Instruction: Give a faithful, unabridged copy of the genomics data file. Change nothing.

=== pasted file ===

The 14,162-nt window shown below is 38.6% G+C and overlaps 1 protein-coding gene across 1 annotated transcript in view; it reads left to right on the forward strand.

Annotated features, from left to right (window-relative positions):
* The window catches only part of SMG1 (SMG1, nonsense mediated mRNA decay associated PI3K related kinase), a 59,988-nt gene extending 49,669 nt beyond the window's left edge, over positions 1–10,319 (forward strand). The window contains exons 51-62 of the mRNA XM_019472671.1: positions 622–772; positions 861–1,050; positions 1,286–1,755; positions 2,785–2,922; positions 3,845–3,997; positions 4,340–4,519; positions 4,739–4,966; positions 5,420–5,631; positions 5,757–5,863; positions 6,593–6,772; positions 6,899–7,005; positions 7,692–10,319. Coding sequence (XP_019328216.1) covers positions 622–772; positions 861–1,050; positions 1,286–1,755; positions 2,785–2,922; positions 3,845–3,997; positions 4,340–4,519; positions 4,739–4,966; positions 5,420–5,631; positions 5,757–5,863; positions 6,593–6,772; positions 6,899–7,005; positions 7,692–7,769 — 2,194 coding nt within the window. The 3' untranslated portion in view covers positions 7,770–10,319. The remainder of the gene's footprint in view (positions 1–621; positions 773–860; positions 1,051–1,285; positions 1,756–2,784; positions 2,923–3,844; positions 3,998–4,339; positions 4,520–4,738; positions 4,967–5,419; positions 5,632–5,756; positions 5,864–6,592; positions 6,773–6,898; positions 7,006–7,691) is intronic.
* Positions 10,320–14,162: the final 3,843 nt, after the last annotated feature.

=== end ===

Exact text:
The 14,162-nt window shown below is 38.6% G+C and overlaps 1 protein-coding gene across 1 annotated transcript in view; it reads left to right on the forward strand.

Annotated features, from left to right (window-relative positions):
* The window catches only part of SMG1 (SMG1, nonsense mediated mRNA decay associated PI3K related kinase), a 59,988-nt gene extending 49,669 nt beyond the window's left edge, over positions 1–10,319 (forward strand). The window contains exons 51-62 of the mRNA XM_019472671.1: positions 622–772; positions 861–1,050; positions 1,286–1,755; positions 2,785–2,922; positions 3,845–3,997; positions 4,340–4,519; positions 4,739–4,966; positions 5,420–5,631; positions 5,757–5,863; positions 6,593–6,772; positions 6,899–7,005; positions 7,692–10,319. Coding sequence (XP_019328216.1) covers positions 622–772; positions 861–1,050; positions 1,286–1,755; positions 2,785–2,922; positions 3,845–3,997; positions 4,340–4,519; positions 4,739–4,966; positions 5,420–5,631; positions 5,757–5,863; positions 6,593–6,772; positions 6,899–7,005; positions 7,692–7,769 — 2,194 coding nt within the window. The 3' untranslated portion in view covers positions 7,770–10,319. The remainder of the gene's footprint in view (positions 1–621; positions 773–860; positions 1,051–1,285; positions 1,756–2,784; positions 2,923–3,844; positions 3,998–4,339; positions 4,520–4,738; positions 4,967–5,419; positions 5,632–5,756; positions 5,864–6,592; positions 6,773–6,898; positions 7,006–7,691) is intronic.
* Positions 10,320–14,162: the final 3,843 nt, after the last annotated feature.